Novick, P., S. Ferro, & R. Schekman (1981) Order of events in the yeast secretory pathway. Cell 25: 461-469.
The secretory pathway can be viewed as a substrate-dependent pathway. Genetic analysis to date has not identified negative regulators. The secreted protein is the most upstream substrate. This is then acted on by a series of Sec proteins that act on the target protein in a stepwise fashion to translocate into the ER, move it to the Golgi where it traverses the various Golgi compartments, and then package for localization to either the cell surface or the vacuole. During this process signal sequences may be removed, the target protein may be glycosylated to varying extents, and other modifications may occur. Nonetheless, because each step must be successfully completed before the next step can occur, this is a substrate-dependent pathway. In Articles 4 and 5 the authors use epistasis analysis of this substrate-dependent pathway to determine if the SEC genes lie in a single pathway (called an epistasis group) and to order the SEC genes in this pathway.
1. To carry out an epistasis analysis one must be able to distinguish differences among the phenotypes of the different mutant genes. The authors used two sec mutant phenotypes in this study.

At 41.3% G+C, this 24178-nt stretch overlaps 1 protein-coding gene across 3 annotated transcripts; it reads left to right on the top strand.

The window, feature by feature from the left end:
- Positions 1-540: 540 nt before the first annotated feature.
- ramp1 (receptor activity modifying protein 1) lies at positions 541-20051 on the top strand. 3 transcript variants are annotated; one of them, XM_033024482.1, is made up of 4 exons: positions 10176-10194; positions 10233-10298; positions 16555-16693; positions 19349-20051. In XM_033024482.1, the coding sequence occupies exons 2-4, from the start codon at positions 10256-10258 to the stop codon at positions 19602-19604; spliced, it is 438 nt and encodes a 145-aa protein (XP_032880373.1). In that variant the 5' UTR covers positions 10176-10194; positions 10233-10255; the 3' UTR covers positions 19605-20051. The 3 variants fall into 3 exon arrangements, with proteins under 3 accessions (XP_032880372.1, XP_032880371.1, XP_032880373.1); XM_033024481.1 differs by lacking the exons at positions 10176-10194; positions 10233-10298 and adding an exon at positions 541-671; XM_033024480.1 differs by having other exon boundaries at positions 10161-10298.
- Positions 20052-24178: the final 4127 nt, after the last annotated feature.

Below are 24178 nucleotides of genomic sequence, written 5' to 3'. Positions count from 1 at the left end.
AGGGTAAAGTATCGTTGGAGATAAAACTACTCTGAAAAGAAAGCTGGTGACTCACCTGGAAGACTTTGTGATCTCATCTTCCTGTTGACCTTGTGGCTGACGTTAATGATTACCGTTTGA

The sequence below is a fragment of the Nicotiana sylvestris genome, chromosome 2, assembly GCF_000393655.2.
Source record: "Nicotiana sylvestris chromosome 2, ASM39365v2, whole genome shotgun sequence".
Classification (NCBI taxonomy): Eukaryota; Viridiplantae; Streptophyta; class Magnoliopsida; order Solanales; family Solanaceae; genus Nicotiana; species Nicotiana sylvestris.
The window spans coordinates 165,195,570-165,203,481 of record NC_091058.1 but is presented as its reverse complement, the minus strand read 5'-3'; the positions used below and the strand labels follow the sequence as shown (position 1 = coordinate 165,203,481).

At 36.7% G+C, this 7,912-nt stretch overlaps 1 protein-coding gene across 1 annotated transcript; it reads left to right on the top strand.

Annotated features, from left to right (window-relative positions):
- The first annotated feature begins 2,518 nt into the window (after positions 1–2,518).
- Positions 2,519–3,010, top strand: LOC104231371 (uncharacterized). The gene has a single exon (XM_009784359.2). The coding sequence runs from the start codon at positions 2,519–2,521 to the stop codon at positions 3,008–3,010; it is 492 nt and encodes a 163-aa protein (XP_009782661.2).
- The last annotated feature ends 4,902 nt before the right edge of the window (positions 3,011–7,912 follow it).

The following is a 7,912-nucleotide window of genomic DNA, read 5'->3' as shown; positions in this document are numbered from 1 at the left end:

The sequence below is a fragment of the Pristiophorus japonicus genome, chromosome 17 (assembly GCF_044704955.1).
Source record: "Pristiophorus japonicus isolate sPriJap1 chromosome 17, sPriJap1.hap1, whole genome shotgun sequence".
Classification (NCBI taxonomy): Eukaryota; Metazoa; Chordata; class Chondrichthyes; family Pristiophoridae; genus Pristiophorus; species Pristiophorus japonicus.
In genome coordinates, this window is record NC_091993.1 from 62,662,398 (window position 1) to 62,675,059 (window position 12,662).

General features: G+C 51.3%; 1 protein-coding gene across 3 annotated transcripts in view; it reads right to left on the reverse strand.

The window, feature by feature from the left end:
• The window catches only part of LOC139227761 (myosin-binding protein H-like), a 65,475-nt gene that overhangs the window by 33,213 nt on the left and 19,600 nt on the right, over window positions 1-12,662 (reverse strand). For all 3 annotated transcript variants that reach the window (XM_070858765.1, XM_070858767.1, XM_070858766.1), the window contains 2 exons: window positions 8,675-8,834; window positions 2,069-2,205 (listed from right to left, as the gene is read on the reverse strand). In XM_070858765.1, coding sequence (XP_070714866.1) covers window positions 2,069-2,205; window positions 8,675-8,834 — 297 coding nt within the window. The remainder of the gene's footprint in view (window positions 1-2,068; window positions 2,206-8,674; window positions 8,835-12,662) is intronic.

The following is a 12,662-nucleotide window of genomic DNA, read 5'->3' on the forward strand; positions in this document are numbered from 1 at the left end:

(a) Describe the different intermediate secretory organelles accumulated in the different sec mutants.
(b) Describe the intermediates in invertase glycosylation. Include the technique used to distinguish these intermediates.
2. The SEC genes are unlinked. The cross shown below was used to construct the secl-1 sec7-l double mutant strain.
(a) Give the SEC genotype and phenotype (temperature sensitivity) of the PD, NPD, and TT tetrads derived from this diploid.
(b) Which of these haploid segregants would you choose in order to be certain that it is a double mutant?
Parents: MA7a secl-1 SEC7 his3 x MATa SEC1 sec7-l leu2 sec~ phenotype sec~ phenotype
Diploid: MATa/MATa secl-11SEC1 sec7-l!SEC7 sec+ phenotype
3. Based on the results reported here, the authors conclude that the SEC genes are in a single pathway and not separate parallel pathways.
(a) Discuss, referring to the four models of epistasis described in Chapter 6.
(b) If two of the sec mutants were in parallel pathways, a unique phenotype would have been exhibited. What do the authors suggest as this unique phenotype?
4. Which sec mutant is epistatic in each of the following gene pairs: (a) sec2-56 and sec7-11
(d) Why did the authors place SEC7 and SEC14 at the same Golgi to late secretory vesicle step and SEC2 and SEC9 at the post late secretory vesicle step?
5. Which sec mutant is epistatic in each of the following gene pairs:
(c) Why do you think the authors did not include SEC 19 in Figure 6?
(d) Where might you place it in the pathway and why?
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